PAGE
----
Journal On Rapoport Essay, Research Paper Human had a long history of showing their will to shape, control their surrounding and understanding the natural world. Thus, it is no surprise that mankind had gone this far in advanced technology. By improving our science and technology, we are able to understand and research the world.
Journal On Rapoport Essay, Research Paper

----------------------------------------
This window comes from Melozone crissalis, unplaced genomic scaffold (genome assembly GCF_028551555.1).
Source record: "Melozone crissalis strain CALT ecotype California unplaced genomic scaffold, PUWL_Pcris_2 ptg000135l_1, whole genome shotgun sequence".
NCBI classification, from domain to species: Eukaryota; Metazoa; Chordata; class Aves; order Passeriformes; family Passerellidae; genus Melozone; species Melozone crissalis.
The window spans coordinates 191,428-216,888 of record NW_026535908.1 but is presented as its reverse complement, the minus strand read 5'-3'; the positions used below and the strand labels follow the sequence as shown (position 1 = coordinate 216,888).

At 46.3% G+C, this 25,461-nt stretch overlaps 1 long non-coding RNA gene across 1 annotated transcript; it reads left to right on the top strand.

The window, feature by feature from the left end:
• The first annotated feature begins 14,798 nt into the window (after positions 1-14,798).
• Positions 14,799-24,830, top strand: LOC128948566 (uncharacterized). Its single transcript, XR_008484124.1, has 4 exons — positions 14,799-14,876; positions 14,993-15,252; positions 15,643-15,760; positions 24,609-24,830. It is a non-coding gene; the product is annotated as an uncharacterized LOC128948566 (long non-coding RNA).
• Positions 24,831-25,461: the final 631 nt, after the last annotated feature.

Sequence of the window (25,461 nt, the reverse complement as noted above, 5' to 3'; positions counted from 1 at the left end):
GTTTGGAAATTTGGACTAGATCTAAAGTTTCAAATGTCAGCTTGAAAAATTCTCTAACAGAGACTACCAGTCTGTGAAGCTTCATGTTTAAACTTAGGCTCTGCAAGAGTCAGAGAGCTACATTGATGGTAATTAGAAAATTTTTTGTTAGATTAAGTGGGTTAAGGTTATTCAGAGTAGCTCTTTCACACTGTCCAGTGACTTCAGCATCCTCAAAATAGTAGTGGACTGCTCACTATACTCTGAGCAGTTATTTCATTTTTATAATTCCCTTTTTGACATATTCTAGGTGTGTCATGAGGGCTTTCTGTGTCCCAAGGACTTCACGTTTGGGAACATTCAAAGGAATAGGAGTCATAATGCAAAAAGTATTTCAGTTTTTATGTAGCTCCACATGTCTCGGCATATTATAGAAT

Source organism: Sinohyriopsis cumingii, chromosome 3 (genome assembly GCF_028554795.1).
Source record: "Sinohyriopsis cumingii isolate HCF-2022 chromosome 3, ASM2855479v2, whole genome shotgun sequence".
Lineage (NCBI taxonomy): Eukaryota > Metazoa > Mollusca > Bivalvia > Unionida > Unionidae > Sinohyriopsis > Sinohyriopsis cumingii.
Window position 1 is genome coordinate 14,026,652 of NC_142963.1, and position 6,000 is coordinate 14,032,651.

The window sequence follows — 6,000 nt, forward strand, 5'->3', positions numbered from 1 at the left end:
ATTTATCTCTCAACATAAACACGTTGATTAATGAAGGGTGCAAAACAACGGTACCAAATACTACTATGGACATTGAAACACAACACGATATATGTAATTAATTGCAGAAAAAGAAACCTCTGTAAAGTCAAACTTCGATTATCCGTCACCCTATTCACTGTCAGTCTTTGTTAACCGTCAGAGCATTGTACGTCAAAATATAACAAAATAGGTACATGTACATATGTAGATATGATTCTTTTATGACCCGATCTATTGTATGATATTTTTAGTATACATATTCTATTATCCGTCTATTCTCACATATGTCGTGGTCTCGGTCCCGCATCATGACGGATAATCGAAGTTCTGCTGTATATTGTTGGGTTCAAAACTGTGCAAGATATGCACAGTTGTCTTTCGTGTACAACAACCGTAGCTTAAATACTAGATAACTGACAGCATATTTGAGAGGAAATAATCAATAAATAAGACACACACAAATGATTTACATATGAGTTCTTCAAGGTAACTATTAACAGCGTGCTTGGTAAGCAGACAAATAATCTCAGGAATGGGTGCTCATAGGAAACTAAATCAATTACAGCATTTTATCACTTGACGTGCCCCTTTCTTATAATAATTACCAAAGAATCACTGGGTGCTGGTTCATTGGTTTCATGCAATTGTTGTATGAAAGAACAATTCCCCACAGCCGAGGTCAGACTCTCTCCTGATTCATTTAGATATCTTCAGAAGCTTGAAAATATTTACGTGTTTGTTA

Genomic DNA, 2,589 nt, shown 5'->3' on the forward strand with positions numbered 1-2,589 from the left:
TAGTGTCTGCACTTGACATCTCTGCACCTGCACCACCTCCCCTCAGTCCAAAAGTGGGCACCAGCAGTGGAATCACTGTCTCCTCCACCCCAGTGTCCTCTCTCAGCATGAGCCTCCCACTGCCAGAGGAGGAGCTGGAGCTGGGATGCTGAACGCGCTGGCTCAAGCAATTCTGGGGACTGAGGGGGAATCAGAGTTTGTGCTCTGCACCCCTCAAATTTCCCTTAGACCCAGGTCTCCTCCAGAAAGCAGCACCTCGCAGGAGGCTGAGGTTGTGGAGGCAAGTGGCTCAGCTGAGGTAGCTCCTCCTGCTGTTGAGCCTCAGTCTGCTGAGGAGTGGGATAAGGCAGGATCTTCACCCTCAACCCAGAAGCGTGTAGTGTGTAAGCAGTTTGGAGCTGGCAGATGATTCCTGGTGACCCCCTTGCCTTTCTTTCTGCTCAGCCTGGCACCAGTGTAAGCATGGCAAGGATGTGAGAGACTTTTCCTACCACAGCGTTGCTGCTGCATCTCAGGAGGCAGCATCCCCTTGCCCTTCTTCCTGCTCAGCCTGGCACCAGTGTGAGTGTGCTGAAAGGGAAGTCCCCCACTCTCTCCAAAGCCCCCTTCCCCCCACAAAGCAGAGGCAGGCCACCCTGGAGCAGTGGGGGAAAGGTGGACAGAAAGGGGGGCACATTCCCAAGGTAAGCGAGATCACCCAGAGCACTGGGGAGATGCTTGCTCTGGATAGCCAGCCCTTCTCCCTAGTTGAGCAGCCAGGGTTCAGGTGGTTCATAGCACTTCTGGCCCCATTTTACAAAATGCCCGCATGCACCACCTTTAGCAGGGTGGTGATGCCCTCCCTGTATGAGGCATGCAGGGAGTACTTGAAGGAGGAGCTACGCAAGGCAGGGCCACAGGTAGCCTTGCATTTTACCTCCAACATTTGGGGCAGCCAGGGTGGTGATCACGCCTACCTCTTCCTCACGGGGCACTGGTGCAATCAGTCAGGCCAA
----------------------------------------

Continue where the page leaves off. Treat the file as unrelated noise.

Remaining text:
Human had a long history of showing their will to shape, control their surrounding and understanding the natural world. Thus, it is no surprise that mankind had gone this far in advanced technology. By improving our science and technology, we are able to understand and research the world. This will allow mankind to create more stability thus avoiding some of the effects from great fluctuations of nature forces explore the truth of myths. With this theme in mind, I find it to be a very common characteristic among the three articles by: Rapoport (Australian Aborigines And The Definition Of Place), Hertzberger (Lessons For Student In Architecture) and, Deyner (African Traditional Architecture), which could possibly explain the difference in the definition of place both by the author and the locale. It is not so much as the level of technology that these cultures exist in, but more relevantly, the period of technology improvement they are living in which defined their indigenous landscape architecture.Rapoport believes that Australian Aborigines, “cooperated with nature rather than to subdue it” (Rapoport, 1980:p.44.) I found this to be a point that is somewhat accurate but not precise. The fact that these Australian aborigines did not advance in technology, are forced to accept nature as it is. As a result, they live their lives primitively through myths and stories instead of research and development. This is evident when compared to Deyner’s article, explaining that the more advanced (this advancement is draw from the fact that these less nomadic Africans do trade and had farms) Africans developed more permanent dwellings, practical buildings (huts) which created a clearer boundary to identify their territory. However, the Africans’ minute building structures are still primitive and they are only constructed to serve a prime purpose like say, a small mud granary to store food. On the other hand, Hertzberger’s “Lesson for student in Architecture” dwell deeper into concept of space and how we divide and articulate building structures when he mentioned, “question of sensing the required distance and proximity between people …purpose of space.” (Hertzberger, 1991:p.100)This level of division and detachment from natural dwelling showed a precise mentality of modern era human though I could not say that we are now in the 20th century and do not appreciate or dislike nature. But the point is that, modern era human had so much control and complex thought that enable us articulate our confinement (concept of space). I would like to gather and conclude my splatter of dissection from the three articles by saying that without advance in technology, human are more contempt to adapt to nature and somewhat more dependent on each other in a simple community thus the our confinement and space boundary remained blurry. However, as we are more advanced in technology, we tend to divide into subgroups within subgroups as the community grows and we become more complex as human. Thus we confine ourselves within a smaller unit. Since we are committed to confine ourselves in a limited space, we rely on architecture improvement and advanced technology to expand our capacity to function as a smaller unit.In both chapters, “Privacy” and “Environment Cognition and Perception” of Culture And Environment” by Altman and Chemers, the mentality of human with regard to place and surrounding is further explored. In the case of human defining their personal space and privacy, I do very much agree with the author’s thought and as precisely as the author puts it, “privacy is the central concept that provides a bridge between personal space, territory, and other realms of social behavior.”(Altman&Chemers 1984:p.79) Though this statement may sound too generalized, it is very true in all cultures throughout times and even in the animal kingdom.Though opening an article with such great generalization when Christian Norgerg-Schulcz declared that, “everywhere the wandering remains the essence of dwelling, as the staying between the earth and the sky…” (Christian Norberg-Shulcz, 1985:p.18), the author managed to focused into more concise feeling of “dwelling places” when he zooms in on public confinement (shared buildings) and personal confinement (room, home) in which Altman and Chemers’ “Privacy” and “Environment Cognition And Perception” of Culture and Surrounding had already much explained. This article gave a pretty correct idea in the aspect of space and confinement, though I could not say for all of us. The reduction of space that confines us may give us privacy but yet in a sense we all do live on this earth as a whole, much similar to the Australian Aborigines.Lastly, the article by Cooper, Designing For Human Behavior, “Architecture and Behavioral Sciences” explains and pretty much sums up the rest of the readings of how human view and treat their confinement (dwellings) in a symbolic sense. Clare reveals the deeper sense of fantasy less to say our subconscious as architects when designing an environment both representing it symbolically, and sacredly.Works Cited:Altman, I&M. Chemers. 1984 . “Privacy.” Culture Environment. Minterey, Ca. Brooks/ Cole, p. 43-71, 75-100 (chapters 3 & 4).Cooper, Clare. 1974. “The House As Symbol Of Self.” Designing for Human Behaviour. J.Lang, et al (eds.). Stroudsburg, PA: Dowden, Hutchinson & Ross, pp130-146Deyner, Susan. 1978. African traditional architecture-a historical and geographical perspective. (Africana Publishing Co. 1978) Selected ChaptersHertzberger, Herman. “Place And Articaulation” Lessons for Students In Architecture, Rotterdam, The Netherlands: Utigeverij Oto publishers, 1991.) pp.190-201Rapoport, Amos. Australian Aborigines And The Definition Of Place. In Oliver, P. Shelter, Sign & Symbol. (Woodstock, NY: The Overlook Press, 1980), pp.38-51.